2. How schools will be supported by local public health services unless further resources and decision-making powers are decentralised to allow a robust and appropriate and rapid local multi-agency response

The SHA believes that this decision has been reached without a clear rationale on the benefits and risks, and without demonstrating that the 5 key tests have been met:

Test one: Making sure the NHS can cope

Test two: A ‘sustained and consistent’ fall in the daily death rate

Test three: Rate of infection decreasing to ‘manageable levels’

Fourth test: Ensuring supply of tests and PPE can meet future demand

Fifth test: Being confident any adjustments would not risk a second peak that would overwhelm the NHS

We would add a Sixth: A fully functioning test/ treat/ isolate programme

The SHA believes that the decision has been reached without sufficient consultation with key stakeholders and before the 5 tests have been fully met. In addition, the National Education Union has set 5 tests specific to educational settings, and we support their belief that in many areas these have not been met.

We expect a more supportive response from the Dept for Education including investment into online learning and into a revived Sure Start model.

The SHA believes that schools should be reopened at the right time but that the Government should make the best efforts to ensure that there is a consensus for when this should happen based upon relevant expert input rather than political pressure.  This has clearly not been achieved, as it has been in other countries that have gradually opened schools.

We encourage Local Authorities and Academy Trusts to follow the example of LAs such as Liverpool, Haringey, North of Tyne, Hartlepool, and Brighton – and devolved governments in Wales, Scotland, and NI – in making it clear that they will not reopen schools until they feel it is safe.

Sources

Actions for schools during the coronavirus outbreak updated 18th May. Department of Education for England

https://www.gov.uk/government/publications/covid-19-school-closures/guidance-for-schools-about-temporarily-closing

NEU five tests for Government before schools can re-open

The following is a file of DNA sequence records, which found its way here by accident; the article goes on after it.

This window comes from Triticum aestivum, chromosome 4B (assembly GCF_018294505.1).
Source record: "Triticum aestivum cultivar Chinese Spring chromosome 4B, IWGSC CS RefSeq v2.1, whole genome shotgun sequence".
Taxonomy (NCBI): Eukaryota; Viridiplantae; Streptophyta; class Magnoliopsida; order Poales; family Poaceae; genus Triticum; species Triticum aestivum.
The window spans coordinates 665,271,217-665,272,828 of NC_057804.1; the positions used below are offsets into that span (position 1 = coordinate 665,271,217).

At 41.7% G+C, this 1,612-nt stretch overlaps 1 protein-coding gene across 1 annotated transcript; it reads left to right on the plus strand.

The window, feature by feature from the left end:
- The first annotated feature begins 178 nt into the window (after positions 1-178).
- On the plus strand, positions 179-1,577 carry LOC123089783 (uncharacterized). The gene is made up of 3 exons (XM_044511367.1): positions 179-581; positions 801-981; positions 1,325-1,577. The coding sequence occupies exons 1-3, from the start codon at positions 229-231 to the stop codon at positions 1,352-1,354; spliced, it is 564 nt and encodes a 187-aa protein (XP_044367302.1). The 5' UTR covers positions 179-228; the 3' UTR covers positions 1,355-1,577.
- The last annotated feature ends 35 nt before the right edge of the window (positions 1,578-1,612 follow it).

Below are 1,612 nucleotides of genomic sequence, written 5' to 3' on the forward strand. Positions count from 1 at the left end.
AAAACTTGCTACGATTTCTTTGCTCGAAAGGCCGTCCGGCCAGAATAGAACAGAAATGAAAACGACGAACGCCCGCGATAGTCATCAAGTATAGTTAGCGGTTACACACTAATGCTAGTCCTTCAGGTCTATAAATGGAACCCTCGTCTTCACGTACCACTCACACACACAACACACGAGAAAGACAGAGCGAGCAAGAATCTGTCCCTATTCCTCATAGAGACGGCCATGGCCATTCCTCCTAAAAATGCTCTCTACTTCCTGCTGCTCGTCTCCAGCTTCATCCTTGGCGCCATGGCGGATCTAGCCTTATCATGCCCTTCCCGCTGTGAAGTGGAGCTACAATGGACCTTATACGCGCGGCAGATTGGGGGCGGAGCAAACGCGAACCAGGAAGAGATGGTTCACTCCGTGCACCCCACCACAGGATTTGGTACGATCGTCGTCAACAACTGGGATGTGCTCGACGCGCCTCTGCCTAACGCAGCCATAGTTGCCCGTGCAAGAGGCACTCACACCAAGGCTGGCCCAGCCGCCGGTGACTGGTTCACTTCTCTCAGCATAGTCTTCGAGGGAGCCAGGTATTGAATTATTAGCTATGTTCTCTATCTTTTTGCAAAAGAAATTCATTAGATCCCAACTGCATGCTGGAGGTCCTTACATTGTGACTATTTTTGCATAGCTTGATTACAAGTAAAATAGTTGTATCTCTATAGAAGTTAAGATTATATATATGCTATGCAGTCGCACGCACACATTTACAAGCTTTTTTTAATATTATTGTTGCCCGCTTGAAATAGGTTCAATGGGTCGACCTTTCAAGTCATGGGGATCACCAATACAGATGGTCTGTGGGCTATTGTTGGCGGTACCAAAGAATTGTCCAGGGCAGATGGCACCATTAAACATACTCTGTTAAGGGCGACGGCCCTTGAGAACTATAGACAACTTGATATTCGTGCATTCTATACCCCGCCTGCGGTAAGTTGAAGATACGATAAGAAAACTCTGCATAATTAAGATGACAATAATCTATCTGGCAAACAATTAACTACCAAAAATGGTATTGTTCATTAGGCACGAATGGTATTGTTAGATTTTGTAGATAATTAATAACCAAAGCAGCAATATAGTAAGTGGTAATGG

https://neu.org.uk/neu-five-tests-government-schools-can-re-open

ONS figures reveal 65 COVID-related deaths in education workforce

https://schoolsweek.co.uk/ons-figures-reveal-65-covid-related-deaths-in-education/

Which occupations have the highest potential exposure to the coronavirus (COVID-19)? ONS May 11th https://www.ons.gov.uk/employmentandlabourmarket/peopleinwork/employmentandemployeetypes/articles/whichoccupationshavethehighestpotentialexposuretothecoronaviruscovid19/2020-05-11

Coronavirus (COVID-19) related deaths by occupation, England and Wales: deaths registered up to and including 20 April 2020 May 11th https://www.ons.gov.uk/peoplepopulationandcommunity/healthandsocialcare/causesofdeath/bulletins/coronaviruscovid19relateddeathsbyoccupationenglandandwales/latest

https://www.tes.com/news/coronavirus-doctors-back-teachers-fears-over-schools-reopening?fbclid=IwAR2JD0Np1x_lgG49xo1Hig4T9ozNto36vsG09Ue-mvAtMrTvhWVyegtphBE

Prof John Edmunds

https://www.theneweuropean.co.uk/top-stories/john-edmunds-tells-lords-decision-to-re-open-schools-is-political-1-6660526?utm_source=Twitter&utm_medium=Social_Icon&utm_campaign=in_article_social_icons

Prof Devi Shridhar, Professor of Global Public Health, Edinburgh Uni &  Ines Hassan.

https://www.theguardian.com/commentisfree/2020/may/20/british-schools-science-children-education-testing-tracing

https://www.newschain.uk/news/young-children-will-still-socially-distance-school-health-chief-says-8334

Schools re-close in France after 70 new Covid cases following re-opening  6-11yr classes. NB. French schools starting age is 6 not 3.

https://www.independent.co.uk/news/world/europe/coronavirus-france-school-cases-reopen-lockdown-a9520386.html

Comparative school age starts

https://data.worldbank.org/indicator/SE.PRM.AGES

NB. Denmark is also 6 and easier to manage s/d. long term impacts of formal learning too soon

https://www.newscientist.com/article/mg22029435-000-too-much-too-young-should-schooling-start-at-age-7/#

Formal learning in early years linked to criminality in teens

https://www.res.org.uk/resources-page/the-impact-of-school-starting-age-on-teenage-criminality–evidence-from-denmark-.html

Posted by Brian Fisher on behalf of the Policy Team.